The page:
With the constitutional authority declaring that Tunisia should hold elections within the next sixty days, the future of the country’s political system remains uncertain.
Less than a month ago, the vast majority of Tunisians and the world expected President Ben Ali to pave the way for hereditary rule, either through his wife, Leila, or his son-in-law Mohamed Sakhr Materi.
But the dramatic events on the streets of Tunis last week have raised hopes that in the near future Tunisia could host the region’s first democratic government. The country possesses favourable social and economic conditions for democratic transition. The near total Sunni population means that Tunisia will not suffer from the religious sectarianism that currently plagues other Middle Eastern countries. Religious extremism is also markedly absent. This cannot simply be attributed to the previous regime’s religious crack down. While the last ten years has seen a greater desire for religious observance and participation in Tunisian daily life, this does not extend to the political sphere. The chances of effective and meaningful mass political participation in Tunisia are boosted by the country’s large middle class, university-educated population and its high literacy rates.
The sizeable Tunisian migrant population that currently lives in Europe serves as a conduit for liberal ideas and has cultivated an appreciation for Western institutions. The country’s proximity to Europe also means that every Tunisian knows the important role that the millions of tourists, which flock to its shore every year, play in sustaining livelihoods. A shared experience of oppression has, until now, resulted in Tunisia’s opposition groups forming an unusual solidarity. For instance, the struggle for political freedom dissipated the hostility that once marred relations between Tunisia’s Leftist forces and Islamist movement.
Notably, Islamists supported the hunger strikes undertaken by Leftist leaders during the UN World Summit in Tunis in 2005. And the leader of the Tunisian communist party, Hamma Hammami, in his open letter declared his party’s acceptance of the Tunisian Islamist movement as partners in the political struggle for democracy. Yet the Islamists have been in exile for two decades and were notably absent from the streets over the last few weeks. Instead, it was the students, secular intellectuals, lawyers and trade unionists that have been at the forefront of this movement. While Islamists would be assured parliamentary representation in free elections, it is unlikely that they would achieve broad based support. Before forced into exile in 1991, the Islamist party, An-Nahda, only gained 15 percent of the vote in municipal elections.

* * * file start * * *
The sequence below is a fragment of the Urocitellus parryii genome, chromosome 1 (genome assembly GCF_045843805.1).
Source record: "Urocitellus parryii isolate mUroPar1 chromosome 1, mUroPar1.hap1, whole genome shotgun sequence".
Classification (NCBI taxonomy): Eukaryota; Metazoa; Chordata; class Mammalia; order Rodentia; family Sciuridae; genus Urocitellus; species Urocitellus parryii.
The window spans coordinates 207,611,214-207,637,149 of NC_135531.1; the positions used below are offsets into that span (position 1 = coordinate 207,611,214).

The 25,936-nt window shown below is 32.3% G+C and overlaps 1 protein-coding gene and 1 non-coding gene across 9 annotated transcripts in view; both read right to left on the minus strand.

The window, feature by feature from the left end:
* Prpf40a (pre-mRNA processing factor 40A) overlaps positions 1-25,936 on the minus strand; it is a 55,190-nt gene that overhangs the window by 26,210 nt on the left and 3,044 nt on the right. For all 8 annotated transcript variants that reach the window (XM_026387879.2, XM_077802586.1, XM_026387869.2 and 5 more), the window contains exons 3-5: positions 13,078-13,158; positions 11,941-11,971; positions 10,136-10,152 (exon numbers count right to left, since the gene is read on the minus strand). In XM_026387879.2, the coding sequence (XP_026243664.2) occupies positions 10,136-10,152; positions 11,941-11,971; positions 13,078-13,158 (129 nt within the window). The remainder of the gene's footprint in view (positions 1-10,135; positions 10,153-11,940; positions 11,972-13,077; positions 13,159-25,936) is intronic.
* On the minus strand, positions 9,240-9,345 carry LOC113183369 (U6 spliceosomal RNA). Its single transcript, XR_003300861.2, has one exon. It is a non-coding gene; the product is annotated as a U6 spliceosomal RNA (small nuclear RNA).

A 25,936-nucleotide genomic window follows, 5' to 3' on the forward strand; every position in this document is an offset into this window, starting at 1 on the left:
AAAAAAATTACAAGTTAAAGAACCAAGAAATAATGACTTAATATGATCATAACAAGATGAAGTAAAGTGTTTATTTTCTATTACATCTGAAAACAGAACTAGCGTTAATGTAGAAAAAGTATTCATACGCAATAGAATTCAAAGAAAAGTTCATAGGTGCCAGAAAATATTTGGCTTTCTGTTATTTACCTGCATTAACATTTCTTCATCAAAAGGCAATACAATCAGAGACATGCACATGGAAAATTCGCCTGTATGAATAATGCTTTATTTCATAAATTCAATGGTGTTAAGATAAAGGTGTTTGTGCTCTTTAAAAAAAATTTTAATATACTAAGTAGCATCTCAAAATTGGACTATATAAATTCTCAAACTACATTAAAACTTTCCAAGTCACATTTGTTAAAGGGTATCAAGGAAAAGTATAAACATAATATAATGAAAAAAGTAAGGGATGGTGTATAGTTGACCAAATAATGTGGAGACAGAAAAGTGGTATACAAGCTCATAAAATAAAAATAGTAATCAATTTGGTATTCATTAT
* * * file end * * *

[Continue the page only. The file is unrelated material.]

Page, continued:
Within Tunisia it is a widely believed that secular politics is here to stay and it unlikely that any movement seeking to reverse this will attract support. However, the Tunisian Islamic opposition movement is regarded as the most liberal and democratic of Islamic parties in the world. As it stands today, with the continuing uncertainty and sporadic violence, it remains to be seen how Tunisia’s political landscape will evolve. Without experience of holding fair and open elections and an absence of strong independent institutions to oversee the transition—it will not be straightforward process. It is also too early to predict whether the Tunisian opposition groups can continue to agree to put aside any political differences that may arise in order to work together. But what is certain is that the ingredients for genuine democratic transformation do exist in Tunisia, and that we are witnessing an unprecedented opportunity.